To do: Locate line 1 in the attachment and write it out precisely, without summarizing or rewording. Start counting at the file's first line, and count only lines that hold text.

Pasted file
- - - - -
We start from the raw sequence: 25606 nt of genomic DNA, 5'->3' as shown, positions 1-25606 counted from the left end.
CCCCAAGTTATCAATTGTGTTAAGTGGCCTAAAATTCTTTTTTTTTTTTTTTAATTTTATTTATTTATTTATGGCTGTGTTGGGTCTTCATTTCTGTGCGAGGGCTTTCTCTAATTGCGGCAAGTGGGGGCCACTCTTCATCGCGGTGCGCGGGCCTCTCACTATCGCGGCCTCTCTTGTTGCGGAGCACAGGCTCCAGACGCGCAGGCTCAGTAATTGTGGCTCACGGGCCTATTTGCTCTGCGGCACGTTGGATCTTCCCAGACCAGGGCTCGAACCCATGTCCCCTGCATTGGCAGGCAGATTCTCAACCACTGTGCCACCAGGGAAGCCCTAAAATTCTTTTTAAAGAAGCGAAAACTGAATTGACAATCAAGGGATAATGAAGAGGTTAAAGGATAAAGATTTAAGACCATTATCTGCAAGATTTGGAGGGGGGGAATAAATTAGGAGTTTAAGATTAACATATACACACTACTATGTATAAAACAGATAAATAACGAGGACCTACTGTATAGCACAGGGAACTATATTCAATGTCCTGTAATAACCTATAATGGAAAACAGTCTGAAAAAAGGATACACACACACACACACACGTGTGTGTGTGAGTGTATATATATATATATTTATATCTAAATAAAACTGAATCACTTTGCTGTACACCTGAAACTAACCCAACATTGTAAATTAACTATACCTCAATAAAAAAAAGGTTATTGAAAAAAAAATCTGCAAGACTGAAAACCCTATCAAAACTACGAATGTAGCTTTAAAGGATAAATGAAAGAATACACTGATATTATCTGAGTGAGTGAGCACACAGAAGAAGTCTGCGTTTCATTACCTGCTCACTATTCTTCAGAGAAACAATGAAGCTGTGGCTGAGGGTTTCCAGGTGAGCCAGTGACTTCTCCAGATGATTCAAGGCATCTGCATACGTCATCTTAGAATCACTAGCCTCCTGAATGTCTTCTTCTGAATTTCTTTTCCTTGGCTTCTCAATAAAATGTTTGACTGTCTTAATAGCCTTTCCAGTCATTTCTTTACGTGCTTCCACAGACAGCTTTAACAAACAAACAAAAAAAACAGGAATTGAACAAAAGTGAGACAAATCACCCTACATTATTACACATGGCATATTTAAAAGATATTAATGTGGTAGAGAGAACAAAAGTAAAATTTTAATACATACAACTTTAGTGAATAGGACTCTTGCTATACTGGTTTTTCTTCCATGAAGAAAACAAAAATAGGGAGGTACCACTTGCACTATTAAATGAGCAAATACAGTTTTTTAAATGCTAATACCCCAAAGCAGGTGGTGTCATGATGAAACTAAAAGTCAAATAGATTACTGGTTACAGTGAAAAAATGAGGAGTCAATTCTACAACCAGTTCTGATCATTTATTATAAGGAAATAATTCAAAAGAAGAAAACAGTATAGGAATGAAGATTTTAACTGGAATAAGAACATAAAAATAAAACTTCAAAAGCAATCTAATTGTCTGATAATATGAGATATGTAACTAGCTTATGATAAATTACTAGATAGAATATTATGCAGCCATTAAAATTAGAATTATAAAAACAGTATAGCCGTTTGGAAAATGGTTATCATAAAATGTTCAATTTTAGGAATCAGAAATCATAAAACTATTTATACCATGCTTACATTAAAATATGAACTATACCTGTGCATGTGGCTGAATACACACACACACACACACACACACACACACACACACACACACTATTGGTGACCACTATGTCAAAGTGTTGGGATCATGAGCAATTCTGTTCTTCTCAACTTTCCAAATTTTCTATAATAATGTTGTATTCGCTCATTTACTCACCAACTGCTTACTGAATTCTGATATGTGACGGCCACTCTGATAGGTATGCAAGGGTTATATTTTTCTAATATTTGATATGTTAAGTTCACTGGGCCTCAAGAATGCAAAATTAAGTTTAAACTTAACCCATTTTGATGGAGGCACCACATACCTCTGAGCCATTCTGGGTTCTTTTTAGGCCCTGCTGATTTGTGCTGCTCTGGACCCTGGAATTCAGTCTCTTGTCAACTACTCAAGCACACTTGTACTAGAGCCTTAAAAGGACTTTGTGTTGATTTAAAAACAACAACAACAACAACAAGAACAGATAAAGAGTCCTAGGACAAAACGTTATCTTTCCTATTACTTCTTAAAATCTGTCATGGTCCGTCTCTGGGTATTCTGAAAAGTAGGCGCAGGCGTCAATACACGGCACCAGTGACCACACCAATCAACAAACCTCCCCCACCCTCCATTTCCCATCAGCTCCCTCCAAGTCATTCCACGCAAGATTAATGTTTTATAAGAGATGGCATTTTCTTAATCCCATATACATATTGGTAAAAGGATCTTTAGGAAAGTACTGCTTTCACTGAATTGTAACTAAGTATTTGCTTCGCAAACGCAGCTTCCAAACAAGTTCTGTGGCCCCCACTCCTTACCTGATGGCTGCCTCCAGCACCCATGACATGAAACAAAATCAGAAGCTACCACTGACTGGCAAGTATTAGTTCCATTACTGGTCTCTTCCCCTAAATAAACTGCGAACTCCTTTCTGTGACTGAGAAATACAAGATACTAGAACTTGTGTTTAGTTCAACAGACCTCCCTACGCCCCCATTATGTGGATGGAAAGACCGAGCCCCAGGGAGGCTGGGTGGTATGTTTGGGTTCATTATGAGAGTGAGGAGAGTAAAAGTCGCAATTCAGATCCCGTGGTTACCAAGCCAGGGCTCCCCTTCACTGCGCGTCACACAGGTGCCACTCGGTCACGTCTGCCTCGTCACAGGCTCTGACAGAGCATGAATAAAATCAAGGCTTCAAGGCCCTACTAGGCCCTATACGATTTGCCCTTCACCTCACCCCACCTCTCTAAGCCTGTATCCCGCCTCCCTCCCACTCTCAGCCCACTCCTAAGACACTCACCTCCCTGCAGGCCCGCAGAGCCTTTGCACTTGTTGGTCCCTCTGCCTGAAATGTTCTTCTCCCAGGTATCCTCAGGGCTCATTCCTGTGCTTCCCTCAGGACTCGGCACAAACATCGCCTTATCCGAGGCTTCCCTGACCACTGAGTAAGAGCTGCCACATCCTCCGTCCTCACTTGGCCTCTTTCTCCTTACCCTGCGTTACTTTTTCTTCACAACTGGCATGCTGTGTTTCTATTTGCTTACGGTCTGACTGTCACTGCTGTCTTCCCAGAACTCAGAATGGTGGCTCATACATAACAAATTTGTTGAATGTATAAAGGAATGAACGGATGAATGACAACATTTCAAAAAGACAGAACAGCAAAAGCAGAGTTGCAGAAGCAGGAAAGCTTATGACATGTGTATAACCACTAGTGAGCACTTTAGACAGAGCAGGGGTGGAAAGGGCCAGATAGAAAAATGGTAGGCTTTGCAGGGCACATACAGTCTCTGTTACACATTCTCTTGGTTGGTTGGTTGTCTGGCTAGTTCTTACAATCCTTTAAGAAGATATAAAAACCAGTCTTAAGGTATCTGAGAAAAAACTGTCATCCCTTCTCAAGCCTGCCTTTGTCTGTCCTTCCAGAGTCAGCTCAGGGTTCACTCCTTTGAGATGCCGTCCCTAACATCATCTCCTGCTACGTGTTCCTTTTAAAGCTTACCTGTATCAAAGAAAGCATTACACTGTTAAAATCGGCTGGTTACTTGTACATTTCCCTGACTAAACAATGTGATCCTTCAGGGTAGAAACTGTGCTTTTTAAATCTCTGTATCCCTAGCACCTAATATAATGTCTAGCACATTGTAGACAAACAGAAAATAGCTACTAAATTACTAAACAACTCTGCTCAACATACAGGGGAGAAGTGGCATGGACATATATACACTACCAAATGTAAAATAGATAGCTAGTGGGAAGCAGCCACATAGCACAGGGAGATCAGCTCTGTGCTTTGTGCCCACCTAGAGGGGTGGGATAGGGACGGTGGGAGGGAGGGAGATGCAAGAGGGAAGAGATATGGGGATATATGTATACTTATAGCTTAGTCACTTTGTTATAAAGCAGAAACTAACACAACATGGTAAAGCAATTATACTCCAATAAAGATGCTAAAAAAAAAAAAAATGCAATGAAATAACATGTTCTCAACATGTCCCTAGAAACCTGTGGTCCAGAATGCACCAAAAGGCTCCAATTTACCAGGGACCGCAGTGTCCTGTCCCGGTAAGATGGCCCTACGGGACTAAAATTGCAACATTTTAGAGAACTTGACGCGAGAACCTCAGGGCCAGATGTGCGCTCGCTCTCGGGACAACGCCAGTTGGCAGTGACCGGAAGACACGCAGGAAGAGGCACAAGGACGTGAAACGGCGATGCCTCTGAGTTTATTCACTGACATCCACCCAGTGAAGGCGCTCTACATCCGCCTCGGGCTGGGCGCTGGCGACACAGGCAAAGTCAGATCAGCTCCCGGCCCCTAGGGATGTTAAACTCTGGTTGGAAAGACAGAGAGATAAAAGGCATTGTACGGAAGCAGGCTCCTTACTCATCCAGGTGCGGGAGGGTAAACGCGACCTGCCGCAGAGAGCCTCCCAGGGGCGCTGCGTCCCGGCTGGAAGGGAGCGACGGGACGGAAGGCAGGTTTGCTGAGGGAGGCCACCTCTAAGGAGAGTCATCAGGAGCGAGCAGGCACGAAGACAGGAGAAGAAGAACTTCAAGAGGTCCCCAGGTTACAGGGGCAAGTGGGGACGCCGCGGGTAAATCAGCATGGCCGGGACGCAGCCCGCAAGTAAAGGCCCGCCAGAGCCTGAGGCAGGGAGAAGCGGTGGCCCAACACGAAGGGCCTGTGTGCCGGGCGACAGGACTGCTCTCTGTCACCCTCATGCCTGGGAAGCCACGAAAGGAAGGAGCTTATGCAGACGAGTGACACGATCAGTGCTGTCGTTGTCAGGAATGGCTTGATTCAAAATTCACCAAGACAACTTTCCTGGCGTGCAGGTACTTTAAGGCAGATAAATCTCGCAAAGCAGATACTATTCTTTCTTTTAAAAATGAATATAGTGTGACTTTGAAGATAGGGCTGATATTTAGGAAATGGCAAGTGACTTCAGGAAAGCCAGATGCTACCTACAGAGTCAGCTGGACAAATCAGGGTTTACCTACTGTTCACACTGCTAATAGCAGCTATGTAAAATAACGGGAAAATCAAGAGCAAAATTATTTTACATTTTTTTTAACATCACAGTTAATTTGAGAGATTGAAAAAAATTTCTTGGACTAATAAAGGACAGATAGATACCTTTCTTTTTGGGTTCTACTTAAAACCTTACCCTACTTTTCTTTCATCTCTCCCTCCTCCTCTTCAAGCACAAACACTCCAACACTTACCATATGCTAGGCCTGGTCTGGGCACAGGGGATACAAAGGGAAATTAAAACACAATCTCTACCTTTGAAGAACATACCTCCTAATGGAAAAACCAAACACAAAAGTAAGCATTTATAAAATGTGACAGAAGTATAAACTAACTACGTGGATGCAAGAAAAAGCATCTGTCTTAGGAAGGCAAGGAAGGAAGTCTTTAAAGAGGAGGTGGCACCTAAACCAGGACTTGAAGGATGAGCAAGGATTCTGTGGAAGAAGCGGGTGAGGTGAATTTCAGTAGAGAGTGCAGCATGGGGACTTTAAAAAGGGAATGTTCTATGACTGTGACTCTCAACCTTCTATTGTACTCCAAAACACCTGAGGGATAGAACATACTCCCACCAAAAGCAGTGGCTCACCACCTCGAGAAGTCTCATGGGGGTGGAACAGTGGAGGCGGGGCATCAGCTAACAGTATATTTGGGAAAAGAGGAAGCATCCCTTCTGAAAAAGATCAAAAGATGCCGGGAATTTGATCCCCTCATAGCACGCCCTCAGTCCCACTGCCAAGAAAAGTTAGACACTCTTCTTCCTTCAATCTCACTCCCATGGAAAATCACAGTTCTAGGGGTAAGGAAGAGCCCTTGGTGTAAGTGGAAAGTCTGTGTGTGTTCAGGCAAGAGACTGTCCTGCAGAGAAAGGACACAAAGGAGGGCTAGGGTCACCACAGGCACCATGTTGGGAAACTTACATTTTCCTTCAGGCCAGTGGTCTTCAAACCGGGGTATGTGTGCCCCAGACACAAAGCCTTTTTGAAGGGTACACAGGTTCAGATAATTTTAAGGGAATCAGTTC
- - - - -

We start from the raw sequence: 25606 nt of genomic DNA, 5'->3' as shown, positions 1-25606 counted from the left end.